Comptroller ‘can audit the contract with LUMA Energy’


By The Star Staff


Although LUMA Energy is a private company, the Commonwealth Comptroller’s Office has the authority and jurisdiction to evaluate the operation and management agreement between LUMA Energy and the Puerto Rico Electric Power Authority (PREPA).


“The commonwealth comptroller can audit the contract with LUMA Energy,” Comptroller Yesmín M. Valdivieso said through her press officer, Lisandra Rivera, in response to written questions. “However, we don’t have a date for such an audit.”


Regarding the possibility that the commonwealth comptroller might audit the operations since LUMA Energy is in charge of PREPA’s transmission and distribution (T&D) system, LUMA Energy President Wayne Stensby said last week that LUMA Energy had to submit yearly financial statements as part of the contract, but did not say if the contract would allow comptroller audits, which are made to ensure public funds are used according to the law.


Before LUMA Energy took over PREPA’s T&D, the energy utility created the public subsidiaries GridCo, which is managed by LUMA, and GenCo, which is managed by PREPA, as part of the 15-year contract with LUMA Energy.


Meanwhile, after the Title III bankruptcy court denied granting a preliminary injunction to stop the LUMA Energy contract as well as a motion for reconsideration, the Electrical Industry and Irrigation Workers Union amended its complaint to invalidate the contract and refiled it on Friday. The amended complaint takes into account that the contract went into effect.


“Now, UTIER is presented with a new challenge, which is the execution of the Puerto Rico Transmission and Distribution System Operation and Maintenance Agreement (O&M) with LUMA Energy on June 22, 2020, meaning the privatization of PREPA’s functions,” the suit says.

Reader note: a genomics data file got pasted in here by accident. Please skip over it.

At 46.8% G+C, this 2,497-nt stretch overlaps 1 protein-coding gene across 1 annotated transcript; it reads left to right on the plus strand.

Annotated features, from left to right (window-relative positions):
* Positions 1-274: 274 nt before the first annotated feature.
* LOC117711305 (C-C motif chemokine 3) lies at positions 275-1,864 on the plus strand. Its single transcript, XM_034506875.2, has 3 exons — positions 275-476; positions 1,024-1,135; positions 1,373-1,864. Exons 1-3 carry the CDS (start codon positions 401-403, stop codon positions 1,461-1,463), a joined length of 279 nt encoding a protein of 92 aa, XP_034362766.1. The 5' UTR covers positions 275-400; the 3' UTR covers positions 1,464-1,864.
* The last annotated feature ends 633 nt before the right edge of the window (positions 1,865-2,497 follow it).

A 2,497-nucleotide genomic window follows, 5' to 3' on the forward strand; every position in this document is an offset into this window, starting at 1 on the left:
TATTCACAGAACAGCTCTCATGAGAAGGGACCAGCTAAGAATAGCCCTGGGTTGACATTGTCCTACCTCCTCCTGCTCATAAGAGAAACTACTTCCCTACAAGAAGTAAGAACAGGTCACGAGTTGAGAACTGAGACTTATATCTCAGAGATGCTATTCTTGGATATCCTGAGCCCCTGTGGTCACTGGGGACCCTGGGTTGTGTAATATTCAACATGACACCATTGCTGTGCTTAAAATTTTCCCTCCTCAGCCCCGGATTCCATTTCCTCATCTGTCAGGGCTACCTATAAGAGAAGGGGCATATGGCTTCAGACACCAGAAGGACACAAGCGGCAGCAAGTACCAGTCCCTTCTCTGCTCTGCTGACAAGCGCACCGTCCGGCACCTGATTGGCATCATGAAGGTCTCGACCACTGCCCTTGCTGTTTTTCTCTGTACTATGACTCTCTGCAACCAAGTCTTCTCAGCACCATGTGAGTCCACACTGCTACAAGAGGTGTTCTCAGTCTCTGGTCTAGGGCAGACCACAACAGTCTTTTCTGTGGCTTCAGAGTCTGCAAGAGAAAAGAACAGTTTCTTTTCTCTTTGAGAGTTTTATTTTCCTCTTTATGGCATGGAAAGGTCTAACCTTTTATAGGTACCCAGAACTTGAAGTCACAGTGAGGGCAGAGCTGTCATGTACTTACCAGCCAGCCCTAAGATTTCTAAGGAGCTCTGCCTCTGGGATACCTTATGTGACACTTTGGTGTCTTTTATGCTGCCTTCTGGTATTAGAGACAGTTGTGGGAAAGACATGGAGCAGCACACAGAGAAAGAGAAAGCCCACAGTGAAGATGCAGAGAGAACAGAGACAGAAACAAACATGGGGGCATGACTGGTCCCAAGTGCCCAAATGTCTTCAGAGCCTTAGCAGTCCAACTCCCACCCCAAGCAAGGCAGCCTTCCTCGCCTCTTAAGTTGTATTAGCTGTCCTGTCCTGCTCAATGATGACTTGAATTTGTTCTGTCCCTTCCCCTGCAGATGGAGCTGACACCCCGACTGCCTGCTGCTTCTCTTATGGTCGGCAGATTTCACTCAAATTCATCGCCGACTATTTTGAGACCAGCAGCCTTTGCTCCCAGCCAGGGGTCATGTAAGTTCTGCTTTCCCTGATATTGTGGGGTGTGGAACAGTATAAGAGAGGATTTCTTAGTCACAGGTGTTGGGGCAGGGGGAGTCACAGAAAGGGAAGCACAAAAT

As it did in its original suit, UTIER argues that the contract with LUMA Energy substantially impairs UTIER’s members, since it dismantles PREPA and does not recognize UTIER’s collective bargaining agreement (CBA) with PREPA or its members’ vested rights and benefits, and that it does not acknowledge the employees’ position in PREPA.


Also, under the agreement, LUMA Energy will not assume the responsibilities of PREPA as to PREPA’s pension system and will accelerate its insolvency, the UTIER lawsuit claims. PREPA has to pay LUMA Energy’s service fee before contributing to the utility’s pension system.


“Moreover, the O&M Agreement is an illegal transaction which does not pass muster under Puerto Rico or federal law,” the complaint reads.


Similarly, PREPA’s retirement system also refiled its separate amended complaint to take into account the execution of the contract. The suit seeks the payment of some $600 million in pension contributions and also the nullification of the LUMA Energy contract.


For a little over a decade, PREPA has disregarded its responsibility to the pension system, the suit reads.


“In recent years, PREPA has amassed nearly $603 million in debt [to the pension system], which has been aggravated by the numerous austerity measures passed by the Puerto Rico Legislative Assembly. These measures have gutted pension benefits, causing mass retirements, burdening the pension system, and impairing its financial situation, leading it into actuarial insolvency,” the suit states. “Also, these measures violate the Puerto Rico Oversight, Management and Economic Stability Act (PROMESA), which requires that the fiscal plans provide adequate funding for the public pension systems.”